Politics

Manliness Is Next to Joblessness

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When will somebody think of the men?

Daily Markets' Mark Perry declares the Great Mancession in session, with help from a mesmerizing time-lapse chart tracking employment growth by job type since 2008.

All workers equal!

Click here to watch the real-time shrinking of majority male sectors in opposition to the growth of two majority female sectors—education and health care. Perry says this chart helps

tell the story of the Great Mancession of 2007-2010 and how men were disproportionately affected by the recessionary conditions that adversely impacted male-dominated industries (construction and manufacturing), while employment in female-dominated industries actually increased throughout the entire recession.  And according to the employment report yesterday, there is still a 2% male-female jobless rate gap of 10.6% for men and 8.6% for women, so the Great Mancession is not yet close to ending.  

Bottom Line: Maybe it's not such a good time to be man, now that men are on the wrong side of the jobless rate gap by 2%, the wrong side of the college degree gap (142 women graduated from college in 2010 for every 100 men) and now even the wrong side of the wage gap.

Calculated Risk breaks down unemployment by level of education—another win for the girls, given their  comparative edu-vantage:

Proof that maleducated elites sometimes work.

Note that employment for Americans with less than a high school diploma is not only scarcer in percentage terms but considerably more volatile. Until August's overall increase in unemployment, high school dropouts were gaining jobs back faster than any of the other groups.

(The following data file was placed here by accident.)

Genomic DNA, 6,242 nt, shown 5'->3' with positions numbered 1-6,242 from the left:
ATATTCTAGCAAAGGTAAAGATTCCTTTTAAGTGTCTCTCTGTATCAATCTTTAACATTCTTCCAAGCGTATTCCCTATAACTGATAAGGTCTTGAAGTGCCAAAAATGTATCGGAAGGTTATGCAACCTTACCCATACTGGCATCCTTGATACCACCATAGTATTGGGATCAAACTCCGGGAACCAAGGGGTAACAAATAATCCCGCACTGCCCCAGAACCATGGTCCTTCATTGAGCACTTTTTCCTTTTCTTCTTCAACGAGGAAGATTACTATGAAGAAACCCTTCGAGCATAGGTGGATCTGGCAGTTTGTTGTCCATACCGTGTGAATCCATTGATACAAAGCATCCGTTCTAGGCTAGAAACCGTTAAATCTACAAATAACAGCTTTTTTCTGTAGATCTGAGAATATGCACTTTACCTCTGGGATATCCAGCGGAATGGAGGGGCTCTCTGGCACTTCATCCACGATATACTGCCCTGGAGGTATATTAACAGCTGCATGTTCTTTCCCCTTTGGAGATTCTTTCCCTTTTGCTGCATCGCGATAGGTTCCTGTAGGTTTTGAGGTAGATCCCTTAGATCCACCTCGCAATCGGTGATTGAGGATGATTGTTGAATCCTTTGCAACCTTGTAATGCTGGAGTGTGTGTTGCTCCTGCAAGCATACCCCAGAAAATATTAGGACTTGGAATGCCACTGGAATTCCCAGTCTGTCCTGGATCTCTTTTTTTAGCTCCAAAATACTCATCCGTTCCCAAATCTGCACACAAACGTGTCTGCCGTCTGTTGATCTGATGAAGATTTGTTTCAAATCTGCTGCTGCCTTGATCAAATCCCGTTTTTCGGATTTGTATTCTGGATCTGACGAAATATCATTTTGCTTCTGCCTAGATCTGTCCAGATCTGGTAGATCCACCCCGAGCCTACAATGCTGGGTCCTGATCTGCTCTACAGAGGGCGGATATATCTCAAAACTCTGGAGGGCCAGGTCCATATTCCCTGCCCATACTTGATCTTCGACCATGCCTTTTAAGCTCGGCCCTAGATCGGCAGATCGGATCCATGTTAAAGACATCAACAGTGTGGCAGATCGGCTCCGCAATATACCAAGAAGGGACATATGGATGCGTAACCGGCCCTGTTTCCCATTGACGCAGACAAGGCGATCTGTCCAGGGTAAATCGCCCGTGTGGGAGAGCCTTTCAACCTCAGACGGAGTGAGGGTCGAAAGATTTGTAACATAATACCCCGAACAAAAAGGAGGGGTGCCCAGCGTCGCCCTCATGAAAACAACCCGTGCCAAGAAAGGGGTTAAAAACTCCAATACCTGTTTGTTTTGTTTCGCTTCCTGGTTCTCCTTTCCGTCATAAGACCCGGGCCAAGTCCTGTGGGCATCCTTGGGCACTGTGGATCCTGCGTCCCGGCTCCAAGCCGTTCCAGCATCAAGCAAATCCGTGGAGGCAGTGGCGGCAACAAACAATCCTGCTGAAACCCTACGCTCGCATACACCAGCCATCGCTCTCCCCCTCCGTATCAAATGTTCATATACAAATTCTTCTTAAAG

Will yer gwon an' get a blinkin' job?

A few months ago, The Atlantic revived the traditional end-of-men story with an article titled "The End of Men." Moribund masculinity has been a favorite crisis dating back at least to Teddy Roosevelt's war on neuresthenia.

But every data set has noise. Take another look at that unemployment-by-sector chart and you'll see about what you'd expect to see following a vast debt-and-spending bubble, during which real estate was heavily leveraged to obtain loans that were then used to buy more stuff. So you see a big rationalization in construction because it's directly dependent on real estate demand; in financial services because of the unwinding of asset-backed securities; and in retail and manufacturing because, without all that fake real estate value to draw on, nobody can afford to buy anything. (And the gender breakdowns [pdf] in some of these fields—such as retail—are not as lopsided as the ones in construction and health care.) The job losses tell you less about gender than they do about the misallocation of resources that preceded the bust.

There may be a crisis in American manhood—though as the late Simon Monjack taught us all, a useless man can always find some dopey girl to take care of him—but the Great Mancession isn't proof of it. In fact the most disturbing thing in the job sector statistics is that health care jobs have been growing at such an insatiable rate. Are people sicker than they used to be?